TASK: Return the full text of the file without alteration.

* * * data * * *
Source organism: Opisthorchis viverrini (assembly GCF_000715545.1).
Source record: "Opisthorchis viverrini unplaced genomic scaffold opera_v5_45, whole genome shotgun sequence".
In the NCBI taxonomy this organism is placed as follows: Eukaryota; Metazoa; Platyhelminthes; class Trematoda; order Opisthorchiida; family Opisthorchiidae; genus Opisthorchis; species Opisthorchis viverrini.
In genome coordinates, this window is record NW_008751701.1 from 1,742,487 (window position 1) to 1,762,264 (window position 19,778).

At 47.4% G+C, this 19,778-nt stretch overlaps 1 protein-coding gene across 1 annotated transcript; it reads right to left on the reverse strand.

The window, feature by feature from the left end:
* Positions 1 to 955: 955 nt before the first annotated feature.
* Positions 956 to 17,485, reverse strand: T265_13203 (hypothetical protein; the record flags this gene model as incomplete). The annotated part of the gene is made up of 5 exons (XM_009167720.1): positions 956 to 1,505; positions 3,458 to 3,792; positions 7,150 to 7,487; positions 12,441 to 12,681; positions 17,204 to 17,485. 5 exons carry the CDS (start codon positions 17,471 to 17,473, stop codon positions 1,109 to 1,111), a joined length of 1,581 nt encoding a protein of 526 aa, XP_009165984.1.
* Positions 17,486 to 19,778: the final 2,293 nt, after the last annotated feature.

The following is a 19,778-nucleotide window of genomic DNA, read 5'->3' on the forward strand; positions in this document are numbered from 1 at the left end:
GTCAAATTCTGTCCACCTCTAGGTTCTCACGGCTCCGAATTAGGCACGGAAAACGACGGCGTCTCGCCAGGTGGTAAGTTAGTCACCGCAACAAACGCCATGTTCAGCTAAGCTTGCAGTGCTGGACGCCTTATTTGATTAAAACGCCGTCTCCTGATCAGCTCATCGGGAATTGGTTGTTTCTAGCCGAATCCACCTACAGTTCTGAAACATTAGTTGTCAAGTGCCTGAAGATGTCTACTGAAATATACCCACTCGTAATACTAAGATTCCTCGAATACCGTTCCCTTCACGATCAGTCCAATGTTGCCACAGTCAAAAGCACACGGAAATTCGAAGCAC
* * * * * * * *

Source organism: Opisthorchis viverrini (assembly GCF_000715545.1).
Source record: "Opisthorchis viverrini unplaced genomic scaffold opera_v5_45, whole genome shotgun sequence".
In the NCBI taxonomy this organism is placed as follows: Eukaryota; Metazoa; Platyhelminthes; class Trematoda; order Opisthorchiida; family Opisthorchiidae; genus Opisthorchis; species Opisthorchis viverrini.
In genome coordinates, this window is record NW_008751701.1 from 1,742,487 (window position 1) to 1,762,264 (window position 19,778).

At 47.4% G+C, this 19,778-nt stretch overlaps 1 protein-coding gene across 1 annotated transcript; it reads right to left on the reverse strand.

The window, feature by feature from the left end:
* Positions 1 to 955: 955 nt before the first annotated feature.
* Positions 956 to 17,485, reverse strand: T265_13203 (hypothetical protein; the record flags this gene model as incomplete). The annotated part of the gene is made up of 5 exons (XM_009167720.1): positions 956 to 1,505; positions 3,458 to 3,792; positions 7,150 to 7,487; positions 12,441 to 12,681; positions 17,204 to 17,485. 5 exons carry the CDS (start codon positions 17,471 to 17,473, stop codon positions 1,109 to 1,111), a joined length of 1,581 nt encoding a protein of 526 aa, XP_009165984.1.
* Positions 17,486 to 19,778: the final 2,293 nt, after the last annotated feature.

The following is a 19,778-nucleotide window of genomic DNA, read 5'->3' on the forward strand; positions in this document are numbered from 1 at the left end:
GTCAAATTCTGTCCACCTCTAGGTTCTCACGGCTCCGAATTAGGCACGGAAAACGACGGCGTCTCGCCAGGTGGTAAGTTAGTCACCGCAACAAACGCCATGTTCAGCTAAGCTTGCAGTGCTGGACGCCTTATTTGATTAAAACGCCGTCTCCTGATCAGCTCATCGGGAATTGGTTGTTTCTAGCCGAATCCACCTACAGTTCTGAAACATTAGTTGTCAAGTGCCTGAAGATGTCTACTGAAATATACCCACTCGTAATACTAAGATTCCTCGAATACCGTTCCCTTCACGATCAGTCCAATGTTGCCACAGTCAAAAGCACACGGAAATTCGAAGCAC